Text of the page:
HeidelbergCement AG 6.82
Volkswagen AG 6.93
LANXESS AG 7.25
Bayerische Motoren Werke AG 7.26
Deutsche Post AG 8.19
Infineon Technologies AG 8.19
Fresenius SE & Co KGaA 8.74
BASF SE 8.82
Bayer AG 8.97
Linde AG 9.10
Merck KGaA 9.12
Fresenius Medical Care AG & Co KGaA 10.33
Siemens AG 11.05
Henkel AG & Co KGaA 11.46
Adidas AG 11.85
Daimler AG 11.86
Deutsche Boerse AG 13.64
SAP AG 13.93
Beiersdorf AG 15.59

The cheap stocks are those companies, which are REALLY capital-intensive. Clearly, RWE and EON need to continuously reinvest into their huge power stations or they will not be able to produce any electricity soon. On the other hand, Deutsch Börse is basically a market making software with some computers and a government license. Very few assets, small depreciation.

So the “difference” between low EV/EBITDA and HIGH EV/EBITDA is not necessarily “cheapness” but different levels of capital intensity

EV/EBIT

This is why many “professionals” prefer EV/EBIT to EV/EBITDA. EBIT already deduces depreciation and should therefore be a better proxy for Free cashflow than EBITDA.

Let’s look at the Dax companies sorted by EV/EBIT:

EV/T12M EBIT EV/EBITDA T12M P/E
SDF GY Equity 5.7 4.3 7.7
CON GY Equity 7.5 4.8 13.4
EOAN GY Equity 7.5 4.8 11.0
RWE GY Equity 7.9 3.5 22.4
FRE GY Equity 11.2 8.7 17.9
HEI GY Equity 11.2 6.8 34.2
TKA GY Equity 11.3 6.3 N.A.
DPW GY Equity 12.3 8.2 16.3
BAYN GY Equity 12.7 9.0 24.7
BAS GY Equity 13.0 8.8 14.9
FME GY Equity 13.4 10.3 19.8
HEN3 GY Equity 13.6 11.5 22.7
LXS GY Equity 13.6 7.3 24.5
BMW GY Equity 13.9 7.3 10.2
DTE GY Equity 14.3 5.8 N.A.
DB1 GY Equity 15.8 13.6 19.8
VOW3 GY Equity 16.0 6.9 10.4
SIE GY Equity 16.2 11.0 17.0
LHA GY Equity 16.2 3.3 8.7
MRK GY Equity 16.6 9.1 25.6
LIN GY Equity 16.7 9.1 19.4
SAP GY Equity 17.0 13.9 22.1
BEI GY Equity 18.3 15.6 32.2
ADS GY Equity 18.6 11.9 31.8
DAI GY Equity 19.2 11.9 8.5
IFX GY Equity 22.5 8.2 28.6
 
avg 13.9 8.5 19.3

I have added also EV/EBITDA and P/E in this table. It is interesting that P/Es look rather random when we sort by EV/EBIT. Especially Lufthansa looks now really expensive as well as Daimler and Infineon. On the other hand, a relatively expensive looking stock like Fresenius now looks rather cheap. A company like Beiersdorf looks expensive in any metric and th utilities look still cheap but not Deutsch TeleKom.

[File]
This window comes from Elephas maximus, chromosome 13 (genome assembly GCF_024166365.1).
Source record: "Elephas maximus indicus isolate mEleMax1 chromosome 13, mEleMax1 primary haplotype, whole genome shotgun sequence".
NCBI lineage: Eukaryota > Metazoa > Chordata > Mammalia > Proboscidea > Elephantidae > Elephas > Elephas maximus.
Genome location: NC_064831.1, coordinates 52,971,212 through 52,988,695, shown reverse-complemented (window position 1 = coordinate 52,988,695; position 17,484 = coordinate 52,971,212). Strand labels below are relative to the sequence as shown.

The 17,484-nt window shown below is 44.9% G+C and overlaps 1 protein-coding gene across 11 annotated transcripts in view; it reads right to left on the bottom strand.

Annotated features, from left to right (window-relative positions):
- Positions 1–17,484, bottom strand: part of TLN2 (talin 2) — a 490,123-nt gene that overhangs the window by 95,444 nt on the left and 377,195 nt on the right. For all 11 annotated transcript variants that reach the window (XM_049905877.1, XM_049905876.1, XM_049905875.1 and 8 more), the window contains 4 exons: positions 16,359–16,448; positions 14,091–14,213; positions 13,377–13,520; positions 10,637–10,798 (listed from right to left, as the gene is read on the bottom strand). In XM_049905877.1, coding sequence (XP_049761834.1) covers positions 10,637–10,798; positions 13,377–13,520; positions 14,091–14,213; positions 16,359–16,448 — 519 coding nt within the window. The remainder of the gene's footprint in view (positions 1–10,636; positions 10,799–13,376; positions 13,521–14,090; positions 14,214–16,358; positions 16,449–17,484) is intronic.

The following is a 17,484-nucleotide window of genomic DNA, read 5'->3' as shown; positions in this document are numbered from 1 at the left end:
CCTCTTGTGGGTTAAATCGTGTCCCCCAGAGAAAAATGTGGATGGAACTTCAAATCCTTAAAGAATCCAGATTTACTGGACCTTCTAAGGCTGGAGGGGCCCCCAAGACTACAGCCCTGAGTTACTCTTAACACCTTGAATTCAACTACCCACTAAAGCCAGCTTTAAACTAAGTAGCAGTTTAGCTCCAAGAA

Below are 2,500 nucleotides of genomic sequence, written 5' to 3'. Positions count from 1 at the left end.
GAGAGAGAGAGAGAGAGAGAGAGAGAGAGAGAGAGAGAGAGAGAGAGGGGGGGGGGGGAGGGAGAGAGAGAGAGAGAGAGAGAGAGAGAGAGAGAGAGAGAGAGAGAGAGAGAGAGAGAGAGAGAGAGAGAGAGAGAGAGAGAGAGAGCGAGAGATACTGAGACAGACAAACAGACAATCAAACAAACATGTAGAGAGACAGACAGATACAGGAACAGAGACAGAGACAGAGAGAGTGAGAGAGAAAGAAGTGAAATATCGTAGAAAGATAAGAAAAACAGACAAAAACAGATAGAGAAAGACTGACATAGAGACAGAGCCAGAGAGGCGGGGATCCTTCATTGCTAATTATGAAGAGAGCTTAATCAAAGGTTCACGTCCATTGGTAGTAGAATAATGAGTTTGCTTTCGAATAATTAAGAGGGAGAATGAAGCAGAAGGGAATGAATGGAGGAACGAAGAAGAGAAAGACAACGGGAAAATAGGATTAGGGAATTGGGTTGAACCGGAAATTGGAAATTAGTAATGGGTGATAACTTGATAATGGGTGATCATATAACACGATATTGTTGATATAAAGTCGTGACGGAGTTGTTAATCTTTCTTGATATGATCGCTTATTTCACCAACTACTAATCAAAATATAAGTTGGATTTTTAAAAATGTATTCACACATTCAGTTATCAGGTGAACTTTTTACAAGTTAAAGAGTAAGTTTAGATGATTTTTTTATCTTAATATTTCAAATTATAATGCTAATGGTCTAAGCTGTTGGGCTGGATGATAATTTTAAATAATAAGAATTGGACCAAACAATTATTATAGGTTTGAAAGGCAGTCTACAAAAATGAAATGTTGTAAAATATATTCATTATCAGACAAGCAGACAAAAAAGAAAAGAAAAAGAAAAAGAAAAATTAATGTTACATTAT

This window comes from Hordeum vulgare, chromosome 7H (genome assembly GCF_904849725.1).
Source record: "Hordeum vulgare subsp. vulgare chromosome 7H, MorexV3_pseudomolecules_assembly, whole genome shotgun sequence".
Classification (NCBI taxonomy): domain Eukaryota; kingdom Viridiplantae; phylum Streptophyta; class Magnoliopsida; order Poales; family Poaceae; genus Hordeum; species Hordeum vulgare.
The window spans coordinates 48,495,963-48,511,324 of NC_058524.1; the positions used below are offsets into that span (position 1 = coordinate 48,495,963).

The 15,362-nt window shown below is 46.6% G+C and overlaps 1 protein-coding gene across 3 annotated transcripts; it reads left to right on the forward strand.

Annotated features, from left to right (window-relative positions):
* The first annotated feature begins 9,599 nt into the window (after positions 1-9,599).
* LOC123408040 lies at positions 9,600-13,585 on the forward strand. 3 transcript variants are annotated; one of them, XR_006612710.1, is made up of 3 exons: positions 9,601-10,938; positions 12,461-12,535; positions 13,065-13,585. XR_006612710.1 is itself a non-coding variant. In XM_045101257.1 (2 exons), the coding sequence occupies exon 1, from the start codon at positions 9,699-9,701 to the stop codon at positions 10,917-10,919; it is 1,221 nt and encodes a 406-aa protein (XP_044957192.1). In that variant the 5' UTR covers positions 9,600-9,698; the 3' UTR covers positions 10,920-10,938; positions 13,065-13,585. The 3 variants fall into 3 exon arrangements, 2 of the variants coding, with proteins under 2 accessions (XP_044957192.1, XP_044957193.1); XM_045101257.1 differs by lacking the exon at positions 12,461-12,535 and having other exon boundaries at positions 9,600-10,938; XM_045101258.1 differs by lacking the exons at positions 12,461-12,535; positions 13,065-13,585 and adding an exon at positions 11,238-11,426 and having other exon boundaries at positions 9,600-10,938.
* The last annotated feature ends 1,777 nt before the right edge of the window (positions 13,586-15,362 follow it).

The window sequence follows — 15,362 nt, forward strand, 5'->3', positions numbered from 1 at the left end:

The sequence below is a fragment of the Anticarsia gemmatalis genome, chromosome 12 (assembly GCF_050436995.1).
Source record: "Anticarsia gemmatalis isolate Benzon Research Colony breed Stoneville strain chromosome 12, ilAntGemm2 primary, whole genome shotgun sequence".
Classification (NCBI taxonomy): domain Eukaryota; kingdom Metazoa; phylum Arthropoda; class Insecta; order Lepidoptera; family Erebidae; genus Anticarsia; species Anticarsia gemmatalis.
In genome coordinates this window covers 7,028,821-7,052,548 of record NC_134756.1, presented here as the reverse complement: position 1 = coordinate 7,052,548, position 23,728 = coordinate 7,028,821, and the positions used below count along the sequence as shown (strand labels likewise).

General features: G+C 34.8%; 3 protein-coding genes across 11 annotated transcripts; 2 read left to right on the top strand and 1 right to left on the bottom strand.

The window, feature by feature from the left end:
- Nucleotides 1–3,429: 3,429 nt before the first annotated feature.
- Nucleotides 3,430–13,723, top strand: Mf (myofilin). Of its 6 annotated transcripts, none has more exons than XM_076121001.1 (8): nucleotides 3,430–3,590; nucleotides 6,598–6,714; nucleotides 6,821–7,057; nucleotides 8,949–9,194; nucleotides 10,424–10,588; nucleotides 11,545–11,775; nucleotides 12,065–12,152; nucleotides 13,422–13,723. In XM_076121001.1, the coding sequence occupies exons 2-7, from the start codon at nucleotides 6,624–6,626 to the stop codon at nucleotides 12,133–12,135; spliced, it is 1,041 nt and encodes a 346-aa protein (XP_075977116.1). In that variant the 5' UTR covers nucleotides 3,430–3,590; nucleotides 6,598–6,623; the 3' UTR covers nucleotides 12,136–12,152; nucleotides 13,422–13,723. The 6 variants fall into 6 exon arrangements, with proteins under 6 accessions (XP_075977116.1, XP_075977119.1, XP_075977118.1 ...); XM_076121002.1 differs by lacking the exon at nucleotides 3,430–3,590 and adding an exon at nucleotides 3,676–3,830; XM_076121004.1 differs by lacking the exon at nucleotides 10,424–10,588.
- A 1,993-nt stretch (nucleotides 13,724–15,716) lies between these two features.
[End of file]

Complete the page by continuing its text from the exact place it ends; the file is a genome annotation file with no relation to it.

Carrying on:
For the utility stocks for instance I think EV is too low, because one needs to add the liabilities for decommissioning the Nuclear plants to EV.

A quick word on Free Cash flow and P/Free cashflow ratio

As I have written earlier, one really has to be carefull with reported free cash flows. Cashflow statement are not really audited and it is quite easy to “massage” the categories. Free cash flow is clearly an important number to look at in a second step, but as a standard indicator it has very limited use in my opinion.

Some additional pitfalls

Using EV/EBITDA and EV/EBIT smoetimes can also be tricky. Among others are operating leases, pensions, certain prepayments etc. which can change EV dramatically. But there can also be issues on the EBIT/EBITDA side:

For instance, those are the stats for Statoil ASA, the Norwegian Oil company:

P/E 11.8
EV/EBITDA 2.2
EV/EBIT 3.3

From an EVEBit perspective, this clearly looks like a no brainer: we only pay 3 times EBIT for a rock solid oil and gas company. Well, but we might have forgotten one important thing: Between EBIT and Free cash flow we have still two other items: Interest and Taxes.

As Statoil doesn’t pay much interest (only 2% of EBIT) the issues is clearly taxes. Statoil is subject to special taxes, which on average amount to 75% of EBIT. There might be some leeway to shelter certain tax payments, but in a country like Norway the companies will have to pay most of those taxes in cash.